For My Sister Sheila: An Elegy. From “Temenos”

20 Aug


Sheila: An Elegy

            Sheila was my sister. A year and a month younger than me, she was the best brother I ever had. My first memories are of her and the games we played together at the small house where we lived on Carmen Street in Flint, Michigan. Daddy always made sure we had a big yard to play in, and I remember the day he had the chain link fence installed to keep us in the yard and prevent us from playing in the street. But that fence couldn’t contain my sister and me.

            Not long after Daddy bought the fence, the vacant lot next to our home began to fill up. A construction crew had dug and poured a footing for the home a lady named Martha planned to move there. The mound of dirt lining the trenches provided a perfect battleground for us. Even at the ages of 4 and 5, we knew about war. We watched the movies and the news of Vietnam on television. I started Kindergarten in 1967, so we got to see plenty of footage about the war, about people dying, about people being bombed.

            We took our baseball bats with us to that vacant lot. Bats made perfect rifles. We also carried along a big bottle of Bayer’s Children Aspirin, the little orange tablets that tasted like orange sherbet to us. We roamed over the mounds of dirt, shooting little Chinese and Vietnamese soldiers as we moved strategically around our fortifications, and every time we got shot, we took an orange flavored aspirin to heal our wounds so we could continue to fight. Sheila liked those aspirins; she kept getting shot, and pretty soon the get-better pills had all disappeared. So we went home to see if Mom might have anymore.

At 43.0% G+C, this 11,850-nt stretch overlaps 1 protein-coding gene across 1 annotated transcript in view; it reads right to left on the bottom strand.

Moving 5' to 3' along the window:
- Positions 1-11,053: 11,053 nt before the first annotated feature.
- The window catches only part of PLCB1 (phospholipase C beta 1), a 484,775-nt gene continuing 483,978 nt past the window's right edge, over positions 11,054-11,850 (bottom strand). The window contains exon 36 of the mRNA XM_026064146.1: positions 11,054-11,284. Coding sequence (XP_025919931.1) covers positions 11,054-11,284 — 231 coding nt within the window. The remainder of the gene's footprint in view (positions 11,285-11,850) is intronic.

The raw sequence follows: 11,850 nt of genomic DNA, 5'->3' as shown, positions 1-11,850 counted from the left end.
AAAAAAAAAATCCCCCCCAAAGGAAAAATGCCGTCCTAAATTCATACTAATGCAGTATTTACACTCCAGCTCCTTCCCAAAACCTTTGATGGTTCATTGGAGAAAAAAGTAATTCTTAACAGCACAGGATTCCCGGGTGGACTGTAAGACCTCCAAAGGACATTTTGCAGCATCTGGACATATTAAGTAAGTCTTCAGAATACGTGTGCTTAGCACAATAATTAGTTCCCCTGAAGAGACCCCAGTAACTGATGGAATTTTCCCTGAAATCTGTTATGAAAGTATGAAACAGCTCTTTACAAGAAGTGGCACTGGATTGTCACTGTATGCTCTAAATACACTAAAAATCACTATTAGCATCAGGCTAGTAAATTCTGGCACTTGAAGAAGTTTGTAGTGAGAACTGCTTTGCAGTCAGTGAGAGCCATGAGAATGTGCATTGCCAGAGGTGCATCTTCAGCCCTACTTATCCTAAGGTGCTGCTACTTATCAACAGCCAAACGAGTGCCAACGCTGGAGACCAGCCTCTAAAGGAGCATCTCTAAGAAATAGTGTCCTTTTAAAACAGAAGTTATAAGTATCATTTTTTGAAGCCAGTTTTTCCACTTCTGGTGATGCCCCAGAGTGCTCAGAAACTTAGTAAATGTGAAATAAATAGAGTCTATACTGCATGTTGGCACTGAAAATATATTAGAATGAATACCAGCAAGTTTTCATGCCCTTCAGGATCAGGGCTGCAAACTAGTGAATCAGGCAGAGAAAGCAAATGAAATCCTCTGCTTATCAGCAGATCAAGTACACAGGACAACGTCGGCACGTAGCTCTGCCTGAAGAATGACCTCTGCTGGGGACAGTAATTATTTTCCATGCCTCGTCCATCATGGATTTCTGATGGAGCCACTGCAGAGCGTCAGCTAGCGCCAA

I don’t remember a whole lot about what happened next. I even called Mom to see if she might remember. She said she had wanted to take Sheila to have her stomach pumped, and Dad refused, saying it was children’s aspirin and she would be fine. We had no insurance because Dad was self-employed, so going to the hospital pretty much required us to be dying or severed from an appendage. Mom told Dad Sheila had better be fine. If anything happened because they didn’t take Sheila to the hospital, she would never forgive him.

I felt as if I was to blame. I don’t remember getting a spanking for our offense, but I do remember sitting next to the couch where she lay under a blanket and praying she wouldn’t die. I also remember that I never found another bottle of Bayer Children’s Aspirin where I could get my hands on it.

That was the first time I watched my closest friend endure something that I could not help her with, and the experience was the first of many where Sheila would endure travesty after travesty for which I could do nothing.